Washington: Researchers have used powerful new brain imaging technologies to reveal how anxiety or stress can rewire the brain, linking centers of emotion and olfactory processing, to make typically benign smells malodorous.
A team led by Wen Li, a professor of psychology at the University of Wisconsin-Madison Waisman Center, reports that the brains of human subjects experience anxiety induced by disturbing pictures and text of things like car crashes and war transform neutral odors to distasteful ones, fueling a feedback loop that could heighten distress and lead to clinical issues like anxiety and depression.
Li conducted the study with UW-Madison colleagues Elizabeth Krusemark and Lucas Novak, and Darren Gitelman of Northwestern University's Feinberg School of Medicine.
Li said that people experiencing an increase in anxiety show a decrease in the perceived pleasantness of odors. It becomes more negative as anxiety increases.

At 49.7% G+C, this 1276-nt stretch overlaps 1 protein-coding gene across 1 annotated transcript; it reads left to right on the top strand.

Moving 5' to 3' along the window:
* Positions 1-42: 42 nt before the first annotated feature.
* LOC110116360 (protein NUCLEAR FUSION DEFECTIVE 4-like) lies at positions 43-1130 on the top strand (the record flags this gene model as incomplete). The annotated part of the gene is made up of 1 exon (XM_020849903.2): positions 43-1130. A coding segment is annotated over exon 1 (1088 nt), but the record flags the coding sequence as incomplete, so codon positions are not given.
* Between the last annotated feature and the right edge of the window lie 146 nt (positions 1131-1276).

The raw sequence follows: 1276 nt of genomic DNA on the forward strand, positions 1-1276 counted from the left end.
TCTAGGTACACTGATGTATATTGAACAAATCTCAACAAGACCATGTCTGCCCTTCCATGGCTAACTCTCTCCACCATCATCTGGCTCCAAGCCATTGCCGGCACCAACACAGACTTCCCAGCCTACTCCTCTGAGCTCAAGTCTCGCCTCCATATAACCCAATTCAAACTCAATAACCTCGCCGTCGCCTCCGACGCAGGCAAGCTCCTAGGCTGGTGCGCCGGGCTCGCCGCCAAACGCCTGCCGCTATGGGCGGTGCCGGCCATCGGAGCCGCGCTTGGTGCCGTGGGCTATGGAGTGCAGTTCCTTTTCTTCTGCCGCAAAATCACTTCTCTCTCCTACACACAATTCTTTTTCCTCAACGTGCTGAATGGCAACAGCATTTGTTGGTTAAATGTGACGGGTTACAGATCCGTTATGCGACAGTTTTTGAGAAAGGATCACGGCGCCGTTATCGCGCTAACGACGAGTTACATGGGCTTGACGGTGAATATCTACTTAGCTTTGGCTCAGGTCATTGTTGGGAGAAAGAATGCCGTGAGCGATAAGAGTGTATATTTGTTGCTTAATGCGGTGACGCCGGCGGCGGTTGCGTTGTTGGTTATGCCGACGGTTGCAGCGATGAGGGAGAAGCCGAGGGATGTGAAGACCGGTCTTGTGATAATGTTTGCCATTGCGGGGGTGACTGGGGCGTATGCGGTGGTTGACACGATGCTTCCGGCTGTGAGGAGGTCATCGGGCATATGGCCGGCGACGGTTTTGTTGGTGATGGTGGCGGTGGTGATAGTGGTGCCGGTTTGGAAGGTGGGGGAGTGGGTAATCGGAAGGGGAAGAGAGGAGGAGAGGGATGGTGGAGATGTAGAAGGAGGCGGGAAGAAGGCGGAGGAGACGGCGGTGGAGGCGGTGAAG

Using behavioral techniques and functional magnetic resonance imaging (fMRI), Li's group looked at the brains of a dozen human subjects with induced anxiety as they processed known neutral odors.
In the course of the experiment, the team observed that two distinct and typically independent circuits of the brain - one dedicated to olfactory processing, the other to emotion - become intimately intertwined under conditions of anxiety.
Subsequent to anxiety induction and the imaging process, subjects were asked again to rate the panel of neutral smells, most assigning negative responses to smells they previously rated as neutral.
Li said that in typical odor processing, it is usually just the olfactory system that gets activated but when a person becomes anxious, the emotional system becomes part of the olfactory processing stream.
The study has been published in the Journal of Neuroscience.